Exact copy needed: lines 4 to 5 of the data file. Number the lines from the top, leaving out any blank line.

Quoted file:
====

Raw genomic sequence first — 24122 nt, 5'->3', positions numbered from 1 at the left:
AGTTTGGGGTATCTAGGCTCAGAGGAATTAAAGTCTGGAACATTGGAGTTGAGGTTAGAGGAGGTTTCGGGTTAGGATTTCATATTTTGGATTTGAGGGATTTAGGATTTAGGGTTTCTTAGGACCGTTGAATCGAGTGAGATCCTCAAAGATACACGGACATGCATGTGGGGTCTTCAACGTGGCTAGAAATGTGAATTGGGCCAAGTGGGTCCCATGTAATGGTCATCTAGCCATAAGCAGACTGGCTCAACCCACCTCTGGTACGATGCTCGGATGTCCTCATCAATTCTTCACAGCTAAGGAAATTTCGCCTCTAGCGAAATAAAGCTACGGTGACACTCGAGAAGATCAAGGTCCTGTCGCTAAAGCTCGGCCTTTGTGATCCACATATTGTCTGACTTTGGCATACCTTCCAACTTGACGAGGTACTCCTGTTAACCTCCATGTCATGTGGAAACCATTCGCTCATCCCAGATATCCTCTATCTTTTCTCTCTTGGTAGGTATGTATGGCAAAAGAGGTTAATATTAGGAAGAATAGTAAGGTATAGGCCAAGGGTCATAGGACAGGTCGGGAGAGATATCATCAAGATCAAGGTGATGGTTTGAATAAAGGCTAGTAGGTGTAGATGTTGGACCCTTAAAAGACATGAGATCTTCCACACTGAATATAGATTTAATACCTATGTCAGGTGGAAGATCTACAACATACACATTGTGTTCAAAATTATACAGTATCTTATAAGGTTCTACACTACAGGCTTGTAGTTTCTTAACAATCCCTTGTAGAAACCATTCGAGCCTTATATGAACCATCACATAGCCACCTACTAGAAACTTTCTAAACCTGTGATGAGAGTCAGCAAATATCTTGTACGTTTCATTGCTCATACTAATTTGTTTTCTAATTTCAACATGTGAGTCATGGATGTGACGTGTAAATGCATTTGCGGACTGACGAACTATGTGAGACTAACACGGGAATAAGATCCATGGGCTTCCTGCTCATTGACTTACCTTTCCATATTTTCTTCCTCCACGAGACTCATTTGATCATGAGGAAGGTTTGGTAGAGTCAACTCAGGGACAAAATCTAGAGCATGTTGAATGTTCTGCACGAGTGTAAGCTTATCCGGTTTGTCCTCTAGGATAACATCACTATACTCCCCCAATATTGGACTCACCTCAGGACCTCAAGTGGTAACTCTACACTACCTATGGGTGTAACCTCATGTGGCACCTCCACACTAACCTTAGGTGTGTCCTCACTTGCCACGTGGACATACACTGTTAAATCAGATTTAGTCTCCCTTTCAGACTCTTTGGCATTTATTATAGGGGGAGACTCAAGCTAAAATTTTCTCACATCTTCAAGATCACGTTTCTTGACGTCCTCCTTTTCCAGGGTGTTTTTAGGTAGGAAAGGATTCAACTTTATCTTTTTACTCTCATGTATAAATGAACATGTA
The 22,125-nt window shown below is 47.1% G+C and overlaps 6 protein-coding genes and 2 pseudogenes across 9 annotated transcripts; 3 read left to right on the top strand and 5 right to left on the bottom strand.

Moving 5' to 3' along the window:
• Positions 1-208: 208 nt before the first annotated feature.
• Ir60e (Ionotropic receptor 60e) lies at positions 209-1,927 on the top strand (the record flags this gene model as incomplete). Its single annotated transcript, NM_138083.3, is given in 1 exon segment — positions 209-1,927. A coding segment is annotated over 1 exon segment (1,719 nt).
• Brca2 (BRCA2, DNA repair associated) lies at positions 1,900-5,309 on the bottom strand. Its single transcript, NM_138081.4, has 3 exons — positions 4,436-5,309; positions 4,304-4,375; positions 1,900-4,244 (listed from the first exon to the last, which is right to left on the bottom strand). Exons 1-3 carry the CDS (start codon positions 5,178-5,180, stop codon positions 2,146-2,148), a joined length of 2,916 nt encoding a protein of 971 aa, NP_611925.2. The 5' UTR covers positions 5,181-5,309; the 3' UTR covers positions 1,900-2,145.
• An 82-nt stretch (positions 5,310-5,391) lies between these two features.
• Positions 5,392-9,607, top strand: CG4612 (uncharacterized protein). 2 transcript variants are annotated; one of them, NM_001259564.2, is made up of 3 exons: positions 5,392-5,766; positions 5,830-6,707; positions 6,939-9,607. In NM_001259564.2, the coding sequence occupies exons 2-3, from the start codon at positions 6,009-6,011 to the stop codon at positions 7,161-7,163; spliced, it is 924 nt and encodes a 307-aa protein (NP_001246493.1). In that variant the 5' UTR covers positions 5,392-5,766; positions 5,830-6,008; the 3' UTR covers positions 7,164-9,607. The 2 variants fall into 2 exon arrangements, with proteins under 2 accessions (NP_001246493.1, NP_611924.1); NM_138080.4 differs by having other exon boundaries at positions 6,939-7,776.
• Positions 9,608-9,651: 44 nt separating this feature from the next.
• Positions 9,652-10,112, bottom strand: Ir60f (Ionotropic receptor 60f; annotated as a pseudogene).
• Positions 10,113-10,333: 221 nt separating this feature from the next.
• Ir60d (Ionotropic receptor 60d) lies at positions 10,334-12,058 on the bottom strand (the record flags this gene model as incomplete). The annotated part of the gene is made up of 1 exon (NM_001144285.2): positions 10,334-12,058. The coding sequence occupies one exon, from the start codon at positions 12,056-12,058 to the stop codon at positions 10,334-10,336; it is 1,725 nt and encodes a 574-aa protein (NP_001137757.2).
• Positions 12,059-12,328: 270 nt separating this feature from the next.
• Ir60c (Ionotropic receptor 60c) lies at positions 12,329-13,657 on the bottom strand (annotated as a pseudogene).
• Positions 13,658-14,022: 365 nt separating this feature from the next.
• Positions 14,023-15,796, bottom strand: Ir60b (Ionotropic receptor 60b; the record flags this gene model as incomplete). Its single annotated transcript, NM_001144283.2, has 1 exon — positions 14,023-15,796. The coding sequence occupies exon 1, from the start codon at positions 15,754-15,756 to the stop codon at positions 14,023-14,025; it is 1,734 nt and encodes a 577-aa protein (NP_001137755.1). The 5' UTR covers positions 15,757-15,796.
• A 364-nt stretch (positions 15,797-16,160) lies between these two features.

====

Moving 5' to 3' along the window:
• Positions 1-208: 208 nt before the first annotated feature.